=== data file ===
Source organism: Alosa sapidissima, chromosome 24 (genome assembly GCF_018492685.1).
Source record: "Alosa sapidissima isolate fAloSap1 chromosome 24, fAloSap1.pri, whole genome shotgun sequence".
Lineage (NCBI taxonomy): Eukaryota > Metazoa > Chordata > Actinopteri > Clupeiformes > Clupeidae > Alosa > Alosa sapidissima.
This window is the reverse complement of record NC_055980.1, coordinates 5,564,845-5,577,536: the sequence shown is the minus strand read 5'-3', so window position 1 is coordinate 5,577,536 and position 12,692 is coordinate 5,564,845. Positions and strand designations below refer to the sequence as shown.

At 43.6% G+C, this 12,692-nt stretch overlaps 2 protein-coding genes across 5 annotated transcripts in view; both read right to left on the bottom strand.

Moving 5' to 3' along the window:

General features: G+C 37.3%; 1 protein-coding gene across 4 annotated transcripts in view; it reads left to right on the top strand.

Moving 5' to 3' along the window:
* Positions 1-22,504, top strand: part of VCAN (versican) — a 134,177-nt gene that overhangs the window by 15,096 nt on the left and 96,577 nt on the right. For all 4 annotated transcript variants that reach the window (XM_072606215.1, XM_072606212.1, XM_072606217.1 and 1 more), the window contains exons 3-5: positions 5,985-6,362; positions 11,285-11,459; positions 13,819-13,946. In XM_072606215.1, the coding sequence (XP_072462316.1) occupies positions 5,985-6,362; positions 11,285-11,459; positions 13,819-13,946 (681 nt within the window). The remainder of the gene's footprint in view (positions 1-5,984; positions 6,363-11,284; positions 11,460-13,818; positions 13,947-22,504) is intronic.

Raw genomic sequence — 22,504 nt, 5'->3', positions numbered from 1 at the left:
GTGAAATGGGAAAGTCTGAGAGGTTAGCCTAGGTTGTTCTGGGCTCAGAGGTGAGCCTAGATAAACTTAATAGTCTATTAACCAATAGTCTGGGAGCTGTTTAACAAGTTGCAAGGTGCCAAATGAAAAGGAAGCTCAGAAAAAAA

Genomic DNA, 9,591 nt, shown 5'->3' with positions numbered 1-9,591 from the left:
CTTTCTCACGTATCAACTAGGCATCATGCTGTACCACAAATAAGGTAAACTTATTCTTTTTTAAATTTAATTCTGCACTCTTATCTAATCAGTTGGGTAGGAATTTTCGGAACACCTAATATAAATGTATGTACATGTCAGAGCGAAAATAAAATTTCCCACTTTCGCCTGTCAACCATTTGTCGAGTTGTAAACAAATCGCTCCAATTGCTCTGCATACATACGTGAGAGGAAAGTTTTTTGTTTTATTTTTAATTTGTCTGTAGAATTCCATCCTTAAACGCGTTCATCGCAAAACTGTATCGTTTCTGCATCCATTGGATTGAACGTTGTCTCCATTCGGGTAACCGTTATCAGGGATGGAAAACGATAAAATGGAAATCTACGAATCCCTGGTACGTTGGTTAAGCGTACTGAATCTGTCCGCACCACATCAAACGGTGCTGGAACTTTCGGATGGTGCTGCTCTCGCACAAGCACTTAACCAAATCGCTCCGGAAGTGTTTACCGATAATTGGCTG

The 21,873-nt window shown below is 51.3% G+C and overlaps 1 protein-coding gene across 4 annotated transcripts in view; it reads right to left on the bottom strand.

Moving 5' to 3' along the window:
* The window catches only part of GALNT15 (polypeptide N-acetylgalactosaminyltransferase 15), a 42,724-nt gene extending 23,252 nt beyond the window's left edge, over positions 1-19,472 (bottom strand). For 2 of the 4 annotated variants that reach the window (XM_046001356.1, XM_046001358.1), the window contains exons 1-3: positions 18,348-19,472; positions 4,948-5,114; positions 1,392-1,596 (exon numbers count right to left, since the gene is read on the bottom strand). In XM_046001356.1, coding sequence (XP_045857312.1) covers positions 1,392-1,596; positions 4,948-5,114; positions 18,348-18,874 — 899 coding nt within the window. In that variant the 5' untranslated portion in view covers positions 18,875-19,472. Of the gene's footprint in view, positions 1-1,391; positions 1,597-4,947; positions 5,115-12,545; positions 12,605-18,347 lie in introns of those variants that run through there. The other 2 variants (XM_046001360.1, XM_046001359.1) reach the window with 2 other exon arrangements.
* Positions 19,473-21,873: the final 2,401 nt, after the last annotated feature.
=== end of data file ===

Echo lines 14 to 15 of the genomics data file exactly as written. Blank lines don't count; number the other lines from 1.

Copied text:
The 21,873-nt window shown below is 51.3% G+C and overlaps 1 protein-coding gene across 4 annotated transcripts in view; it reads right to left on the bottom strand.

Moving 5' to 3' along the window: